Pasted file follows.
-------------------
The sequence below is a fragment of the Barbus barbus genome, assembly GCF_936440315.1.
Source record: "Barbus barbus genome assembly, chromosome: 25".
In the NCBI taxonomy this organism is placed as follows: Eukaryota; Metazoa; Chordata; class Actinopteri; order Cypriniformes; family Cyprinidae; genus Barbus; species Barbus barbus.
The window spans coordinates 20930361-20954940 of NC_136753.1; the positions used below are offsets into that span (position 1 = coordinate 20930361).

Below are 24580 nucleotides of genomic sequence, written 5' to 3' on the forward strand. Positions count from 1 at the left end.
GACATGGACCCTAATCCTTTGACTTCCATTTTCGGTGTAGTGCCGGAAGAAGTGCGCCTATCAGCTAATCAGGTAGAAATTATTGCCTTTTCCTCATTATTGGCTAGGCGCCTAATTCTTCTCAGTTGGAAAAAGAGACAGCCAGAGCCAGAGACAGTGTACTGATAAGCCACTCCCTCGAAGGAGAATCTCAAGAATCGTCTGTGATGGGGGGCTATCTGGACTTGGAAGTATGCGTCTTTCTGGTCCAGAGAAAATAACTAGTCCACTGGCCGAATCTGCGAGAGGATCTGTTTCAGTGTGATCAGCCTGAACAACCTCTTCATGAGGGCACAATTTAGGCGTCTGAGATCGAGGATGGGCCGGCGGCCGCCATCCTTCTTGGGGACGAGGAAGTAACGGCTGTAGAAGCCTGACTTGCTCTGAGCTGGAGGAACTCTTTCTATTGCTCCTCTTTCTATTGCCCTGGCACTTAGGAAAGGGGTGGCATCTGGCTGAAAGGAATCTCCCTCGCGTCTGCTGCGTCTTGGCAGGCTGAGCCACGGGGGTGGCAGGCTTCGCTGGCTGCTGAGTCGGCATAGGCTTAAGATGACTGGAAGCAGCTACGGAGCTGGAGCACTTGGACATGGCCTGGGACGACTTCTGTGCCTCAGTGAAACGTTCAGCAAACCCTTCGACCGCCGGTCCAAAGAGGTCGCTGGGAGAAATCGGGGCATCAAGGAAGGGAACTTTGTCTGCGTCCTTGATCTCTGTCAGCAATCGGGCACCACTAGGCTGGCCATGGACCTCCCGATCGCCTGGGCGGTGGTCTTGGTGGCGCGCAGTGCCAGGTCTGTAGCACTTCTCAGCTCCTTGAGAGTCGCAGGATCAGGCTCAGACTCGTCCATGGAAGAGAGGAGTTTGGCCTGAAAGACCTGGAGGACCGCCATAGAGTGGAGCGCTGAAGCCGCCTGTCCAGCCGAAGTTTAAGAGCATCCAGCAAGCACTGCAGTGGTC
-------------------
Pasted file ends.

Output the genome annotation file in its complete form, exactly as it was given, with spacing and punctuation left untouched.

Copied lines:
The sequence below is a fragment of the Barbus barbus genome, assembly GCF_936440315.1.
Source record: "Barbus barbus genome assembly, chromosome: 25".
In the NCBI taxonomy this organism is placed as follows: Eukaryota; Metazoa; Chordata; class Actinopteri; order Cypriniformes; family Cyprinidae; genus Barbus; species Barbus barbus.
The window spans coordinates 20930361-20954940 of NC_136753.1; the positions used below are offsets into that span (position 1 = coordinate 20930361).

Below are 24580 nucleotides of genomic sequence, written 5' to 3' on the forward strand. Positions count from 1 at the left end.
GACATGGACCCTAATCCTTTGACTTCCATTTTCGGTGTAGTGCCGGAAGAAGTGCGCCTATCAGCTAATCAGGTAGAAATTATTGCCTTTTCCTCATTATTGGCTAGGCGCCTAATTCTTCTCAGTTGGAAAAAGAGACAGCCAGAGCCAGAGACAGTGTACTGATAAGCCACTCCCTCGAAGGAGAATCTCAAGAATCGTCTGTGATGGGGGGCTATCTGGACTTGGAAGTATGCGTCTTTCTGGTCCAGAGAAAATAACTAGTCCACTGGCCGAATCTGCGAGAGGATCTGTTTCAGTGTGATCAGCCTGAACAACCTCTTCATGAGGGCACAATTTAGGCGTCTGAGATCGAGGATGGGCCGGCGGCCGCCATCCTTCTTGGGGACGAGGAAGTAACGGCTGTAGAAGCCTGACTTGCTCTGAGCTGGAGGAACTCTTTCTATTGCTCCTCTTTCTATTGCCCTGGCACTTAGGAAAGGGGTGGCATCTGGCTGAAAGGAATCTCCCTCGCGTCTGCTGCGTCTTGGCAGGCTGAGCCACGGGGGTGGCAGGCTTCGCTGGCTGCTGAGTCGGCATAGGCTTAAGATGACTGGAAGCAGCTACGGAGCTGGAGCACTTGGACATGGCCTGGGACGACTTCTGTGCCTCAGTGAAACGTTCAGCAAACCCTTCGACCGCCGGTCCAAAGAGGTCGCTGGGAGAAATCGGGGCATCAAGGAAGGGAACTTTGTCTGCGTCCTTGATCTCTGTCAGCAATCGGGCACCACTAGGCTGGCCATGGACCTCCCGATCGCCTGGGCGGTGGTCTTGGTGGCGCGCAGTGCCAGGTCTGTAGCACTTCTCAGCTCCTTGAGAGTCGCAGGATCAGGCTCAGACTCGTCCATGGAAGAGAGGAGTTTGGCCTGAAAGACCTGGAGGACCGCCATAGAGTGGAGCGCTGAAGCCGCCTGTCCAGCCGAAGTTTAAGAGCATCCAGCAAGCACTGCAGTGGTC